A team of scientists from Japan and the US led by the University of Tokyo have developed an ultra-thin pressure sensor that could be used to detect breast cancer. The sensor maintains its accuracy in calculating pressure distribution when deformed to adapt to curved surfaces. The study has been published in the journal Nature Nanotechnology.
Current pressure sensors are relatively deformable, but lose their accuracy after being twisted or wrinkled. For this reason, pressure sensors can’t be used to measure complex surfaces. These sensors are also quite thick, around 100 micrometers, due to production limitations. Dr. Sungwon Lee et al. identified the potential of flexible electronics for wearable devices that could be used to identify surface irregularities in human skin, like breast cancer.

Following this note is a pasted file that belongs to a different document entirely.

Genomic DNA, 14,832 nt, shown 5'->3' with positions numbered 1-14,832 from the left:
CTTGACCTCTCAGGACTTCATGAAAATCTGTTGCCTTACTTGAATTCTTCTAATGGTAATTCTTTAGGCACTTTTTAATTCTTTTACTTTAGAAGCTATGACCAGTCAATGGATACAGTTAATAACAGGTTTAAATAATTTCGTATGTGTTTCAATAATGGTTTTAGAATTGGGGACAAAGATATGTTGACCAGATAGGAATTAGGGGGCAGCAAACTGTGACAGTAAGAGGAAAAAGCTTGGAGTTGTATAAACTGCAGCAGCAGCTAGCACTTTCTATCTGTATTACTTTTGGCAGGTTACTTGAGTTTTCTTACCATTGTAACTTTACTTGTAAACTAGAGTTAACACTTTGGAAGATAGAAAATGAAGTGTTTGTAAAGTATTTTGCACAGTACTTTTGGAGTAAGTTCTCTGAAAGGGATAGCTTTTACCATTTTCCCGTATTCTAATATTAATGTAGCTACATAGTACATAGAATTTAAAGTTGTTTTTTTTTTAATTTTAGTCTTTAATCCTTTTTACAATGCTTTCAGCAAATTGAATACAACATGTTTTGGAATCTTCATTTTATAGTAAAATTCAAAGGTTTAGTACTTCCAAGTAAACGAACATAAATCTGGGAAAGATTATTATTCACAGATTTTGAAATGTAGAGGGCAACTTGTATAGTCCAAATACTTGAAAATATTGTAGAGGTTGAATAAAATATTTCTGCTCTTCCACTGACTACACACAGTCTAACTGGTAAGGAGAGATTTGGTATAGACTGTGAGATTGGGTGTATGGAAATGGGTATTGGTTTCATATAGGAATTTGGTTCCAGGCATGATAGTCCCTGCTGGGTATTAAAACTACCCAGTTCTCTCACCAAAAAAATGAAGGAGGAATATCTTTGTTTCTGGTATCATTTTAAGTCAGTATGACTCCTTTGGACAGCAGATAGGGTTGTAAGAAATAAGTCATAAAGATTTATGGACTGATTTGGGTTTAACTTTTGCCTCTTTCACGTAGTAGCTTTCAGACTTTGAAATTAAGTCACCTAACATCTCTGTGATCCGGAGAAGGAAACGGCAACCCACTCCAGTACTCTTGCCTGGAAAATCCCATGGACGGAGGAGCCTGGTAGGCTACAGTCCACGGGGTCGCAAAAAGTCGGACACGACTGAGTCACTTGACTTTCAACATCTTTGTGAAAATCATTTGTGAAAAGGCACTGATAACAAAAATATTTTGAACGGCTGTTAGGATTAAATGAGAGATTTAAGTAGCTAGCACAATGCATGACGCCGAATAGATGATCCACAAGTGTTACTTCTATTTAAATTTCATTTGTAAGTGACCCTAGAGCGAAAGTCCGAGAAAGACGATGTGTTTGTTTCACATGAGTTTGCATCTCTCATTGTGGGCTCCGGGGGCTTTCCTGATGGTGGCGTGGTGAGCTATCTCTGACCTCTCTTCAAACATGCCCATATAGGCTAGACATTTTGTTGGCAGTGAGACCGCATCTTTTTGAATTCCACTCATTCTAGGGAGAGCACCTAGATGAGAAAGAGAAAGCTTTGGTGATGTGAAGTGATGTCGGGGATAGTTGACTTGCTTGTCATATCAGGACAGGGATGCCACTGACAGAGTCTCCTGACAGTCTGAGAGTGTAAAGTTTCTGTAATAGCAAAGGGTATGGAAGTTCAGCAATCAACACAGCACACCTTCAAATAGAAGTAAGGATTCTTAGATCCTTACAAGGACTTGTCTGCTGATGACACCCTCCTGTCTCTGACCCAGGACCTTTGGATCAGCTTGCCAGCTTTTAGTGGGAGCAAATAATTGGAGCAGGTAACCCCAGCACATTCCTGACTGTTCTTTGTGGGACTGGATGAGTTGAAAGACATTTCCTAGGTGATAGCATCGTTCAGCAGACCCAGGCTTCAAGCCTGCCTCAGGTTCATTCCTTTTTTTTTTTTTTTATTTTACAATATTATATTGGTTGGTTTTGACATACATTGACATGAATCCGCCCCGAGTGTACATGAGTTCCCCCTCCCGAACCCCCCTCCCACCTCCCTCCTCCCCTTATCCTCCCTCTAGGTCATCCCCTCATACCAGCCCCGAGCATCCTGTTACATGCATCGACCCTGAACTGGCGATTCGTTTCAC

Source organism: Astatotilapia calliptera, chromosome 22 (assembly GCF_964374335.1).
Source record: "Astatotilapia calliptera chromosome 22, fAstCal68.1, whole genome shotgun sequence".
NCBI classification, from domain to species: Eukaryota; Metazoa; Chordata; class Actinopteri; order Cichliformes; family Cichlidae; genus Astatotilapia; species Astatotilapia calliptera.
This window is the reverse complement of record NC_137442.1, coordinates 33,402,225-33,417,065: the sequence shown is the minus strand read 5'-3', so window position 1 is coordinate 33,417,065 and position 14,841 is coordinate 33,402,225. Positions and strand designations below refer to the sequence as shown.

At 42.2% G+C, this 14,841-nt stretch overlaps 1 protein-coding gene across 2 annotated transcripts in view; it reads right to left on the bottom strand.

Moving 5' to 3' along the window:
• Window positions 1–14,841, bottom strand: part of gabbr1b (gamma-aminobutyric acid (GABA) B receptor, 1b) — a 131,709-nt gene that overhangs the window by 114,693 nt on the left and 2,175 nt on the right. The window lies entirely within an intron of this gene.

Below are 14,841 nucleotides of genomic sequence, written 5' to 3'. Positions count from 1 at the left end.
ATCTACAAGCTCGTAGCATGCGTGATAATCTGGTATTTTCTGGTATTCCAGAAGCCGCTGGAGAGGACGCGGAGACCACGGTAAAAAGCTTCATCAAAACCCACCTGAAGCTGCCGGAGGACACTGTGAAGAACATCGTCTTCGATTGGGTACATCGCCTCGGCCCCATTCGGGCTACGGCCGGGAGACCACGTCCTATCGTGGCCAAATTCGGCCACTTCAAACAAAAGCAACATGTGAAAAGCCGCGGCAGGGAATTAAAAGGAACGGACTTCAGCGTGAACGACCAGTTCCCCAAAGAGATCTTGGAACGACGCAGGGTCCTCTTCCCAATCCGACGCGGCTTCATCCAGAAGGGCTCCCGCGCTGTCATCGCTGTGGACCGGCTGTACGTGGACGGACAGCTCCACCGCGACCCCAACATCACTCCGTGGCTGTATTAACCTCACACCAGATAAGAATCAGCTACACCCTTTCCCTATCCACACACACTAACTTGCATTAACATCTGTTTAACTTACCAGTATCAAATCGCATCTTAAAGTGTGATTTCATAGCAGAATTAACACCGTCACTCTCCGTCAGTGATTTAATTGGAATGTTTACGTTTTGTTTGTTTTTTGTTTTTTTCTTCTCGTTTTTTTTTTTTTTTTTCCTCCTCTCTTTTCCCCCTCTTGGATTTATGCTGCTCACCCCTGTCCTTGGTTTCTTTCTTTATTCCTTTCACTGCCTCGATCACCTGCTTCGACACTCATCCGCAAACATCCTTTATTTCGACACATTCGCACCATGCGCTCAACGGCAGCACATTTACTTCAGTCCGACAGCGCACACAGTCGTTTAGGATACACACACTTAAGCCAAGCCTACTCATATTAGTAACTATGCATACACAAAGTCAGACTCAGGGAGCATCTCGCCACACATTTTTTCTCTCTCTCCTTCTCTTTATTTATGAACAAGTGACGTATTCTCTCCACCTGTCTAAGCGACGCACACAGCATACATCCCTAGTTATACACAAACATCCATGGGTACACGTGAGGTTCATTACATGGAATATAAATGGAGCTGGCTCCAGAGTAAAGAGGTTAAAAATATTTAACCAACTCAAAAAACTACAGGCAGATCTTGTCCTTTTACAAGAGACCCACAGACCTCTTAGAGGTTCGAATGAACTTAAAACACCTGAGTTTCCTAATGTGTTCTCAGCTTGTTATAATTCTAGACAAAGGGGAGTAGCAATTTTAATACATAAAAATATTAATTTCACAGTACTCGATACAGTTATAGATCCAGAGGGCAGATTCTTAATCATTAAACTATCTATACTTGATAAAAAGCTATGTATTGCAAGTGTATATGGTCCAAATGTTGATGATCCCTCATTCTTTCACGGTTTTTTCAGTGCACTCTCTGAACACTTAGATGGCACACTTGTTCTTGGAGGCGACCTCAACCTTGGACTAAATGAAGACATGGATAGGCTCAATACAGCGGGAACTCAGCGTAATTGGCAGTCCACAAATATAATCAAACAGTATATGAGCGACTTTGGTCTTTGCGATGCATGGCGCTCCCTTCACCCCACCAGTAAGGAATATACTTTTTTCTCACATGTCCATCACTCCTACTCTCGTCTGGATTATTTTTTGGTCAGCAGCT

A pressure sensor that works under extreme bending conditions
The team developed a flexible sensor based on carbon nanotubes, graphene and an elastic polymer. These components were combined to create fibers with a 300-700 nanometers diameter, that were intertwined to create an ultra-thin mesh. With this material, they created a sensor matrix 2 micrometers thick with 144 measurable pressure points. In the simulations, the authors show that fibers change their alignment to adjust to deformations, reducing the stress in each fiber.
This experimental pressure sensor could be the basis for future use of sensors in soft robotics and medical systems. Physicians could use pressure sensitive rubber gloves to evaluate curvilinear and dynamic surfaces like human skin.